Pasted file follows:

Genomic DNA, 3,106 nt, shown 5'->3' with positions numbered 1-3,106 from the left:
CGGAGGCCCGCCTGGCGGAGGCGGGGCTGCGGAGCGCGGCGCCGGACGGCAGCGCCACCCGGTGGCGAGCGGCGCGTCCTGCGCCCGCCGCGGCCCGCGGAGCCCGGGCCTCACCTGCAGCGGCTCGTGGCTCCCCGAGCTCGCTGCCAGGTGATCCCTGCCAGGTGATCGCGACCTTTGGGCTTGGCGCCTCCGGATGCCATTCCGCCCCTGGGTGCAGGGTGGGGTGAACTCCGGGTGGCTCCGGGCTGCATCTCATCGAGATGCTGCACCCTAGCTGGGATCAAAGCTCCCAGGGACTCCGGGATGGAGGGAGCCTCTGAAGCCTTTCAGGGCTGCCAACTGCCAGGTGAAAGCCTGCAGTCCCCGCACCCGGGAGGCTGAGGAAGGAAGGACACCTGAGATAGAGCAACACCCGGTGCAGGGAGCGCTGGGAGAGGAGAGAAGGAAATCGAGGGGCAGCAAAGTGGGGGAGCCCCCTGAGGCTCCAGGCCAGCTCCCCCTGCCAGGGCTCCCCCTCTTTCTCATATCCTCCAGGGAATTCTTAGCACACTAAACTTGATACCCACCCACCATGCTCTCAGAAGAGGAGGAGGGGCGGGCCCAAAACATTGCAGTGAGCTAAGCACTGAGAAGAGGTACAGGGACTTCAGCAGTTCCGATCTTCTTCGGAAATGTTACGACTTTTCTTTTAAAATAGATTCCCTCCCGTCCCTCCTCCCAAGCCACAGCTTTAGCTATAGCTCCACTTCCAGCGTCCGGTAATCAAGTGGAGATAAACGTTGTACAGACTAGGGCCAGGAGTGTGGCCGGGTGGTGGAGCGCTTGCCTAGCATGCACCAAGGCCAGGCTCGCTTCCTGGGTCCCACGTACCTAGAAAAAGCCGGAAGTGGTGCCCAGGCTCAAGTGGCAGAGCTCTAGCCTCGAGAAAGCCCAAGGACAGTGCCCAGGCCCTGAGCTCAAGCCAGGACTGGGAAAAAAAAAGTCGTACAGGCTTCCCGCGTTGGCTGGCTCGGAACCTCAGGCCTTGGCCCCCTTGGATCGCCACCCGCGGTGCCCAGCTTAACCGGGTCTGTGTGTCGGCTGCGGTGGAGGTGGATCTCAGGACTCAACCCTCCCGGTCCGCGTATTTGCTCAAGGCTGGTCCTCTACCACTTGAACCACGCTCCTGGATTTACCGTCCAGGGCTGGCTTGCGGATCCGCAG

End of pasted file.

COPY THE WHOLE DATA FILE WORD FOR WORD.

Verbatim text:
Genomic DNA, 3,106 nt, shown 5'->3' with positions numbered 1-3,106 from the left:
CGGAGGCCCGCCTGGCGGAGGCGGGGCTGCGGAGCGCGGCGCCGGACGGCAGCGCCACCCGGTGGCGAGCGGCGCGTCCTGCGCCCGCCGCGGCCCGCGGAGCCCGGGCCTCACCTGCAGCGGCTCGTGGCTCCCCGAGCTCGCTGCCAGGTGATCCCTGCCAGGTGATCGCGACCTTTGGGCTTGGCGCCTCCGGATGCCATTCCGCCCCTGGGTGCAGGGTGGGGTGAACTCCGGGTGGCTCCGGGCTGCATCTCATCGAGATGCTGCACCCTAGCTGGGATCAAAGCTCCCAGGGACTCCGGGATGGAGGGAGCCTCTGAAGCCTTTCAGGGCTGCCAACTGCCAGGTGAAAGCCTGCAGTCCCCGCACCCGGGAGGCTGAGGAAGGAAGGACACCTGAGATAGAGCAACACCCGGTGCAGGGAGCGCTGGGAGAGGAGAGAAGGAAATCGAGGGGCAGCAAAGTGGGGGAGCCCCCTGAGGCTCCAGGCCAGCTCCCCCTGCCAGGGCTCCCCCTCTTTCTCATATCCTCCAGGGAATTCTTAGCACACTAAACTTGATACCCACCCACCATGCTCTCAGAAGAGGAGGAGGGGCGGGCCCAAAACATTGCAGTGAGCTAAGCACTGAGAAGAGGTACAGGGACTTCAGCAGTTCCGATCTTCTTCGGAAATGTTACGACTTTTCTTTTAAAATAGATTCCCTCCCGTCCCTCCTCCCAAGCCACAGCTTTAGCTATAGCTCCACTTCCAGCGTCCGGTAATCAAGTGGAGATAAACGTTGTACAGACTAGGGCCAGGAGTGTGGCCGGGTGGTGGAGCGCTTGCCTAGCATGCACCAAGGCCAGGCTCGCTTCCTGGGTCCCACGTACCTAGAAAAAGCCGGAAGTGGTGCCCAGGCTCAAGTGGCAGAGCTCTAGCCTCGAGAAAGCCCAAGGACAGTGCCCAGGCCCTGAGCTCAAGCCAGGACTGGGAAAAAAAAAGTCGTACAGGCTTCCCGCGTTGGCTGGCTCGGAACCTCAGGCCTTGGCCCCCTTGGATCGCCACCCGCGGTGCCCAGCTTAACCGGGTCTGTGTGTCGGCTGCGGTGGAGGTGGATCTCAGGACTCAACCCTCCCGGTCCGCGTATTTGCTCAAGGCTGGTCCTCTACCACTTGAACCACGCTCCTGGATTTACCGTCCAGGGCTGGCTTGCGGATCCGCAG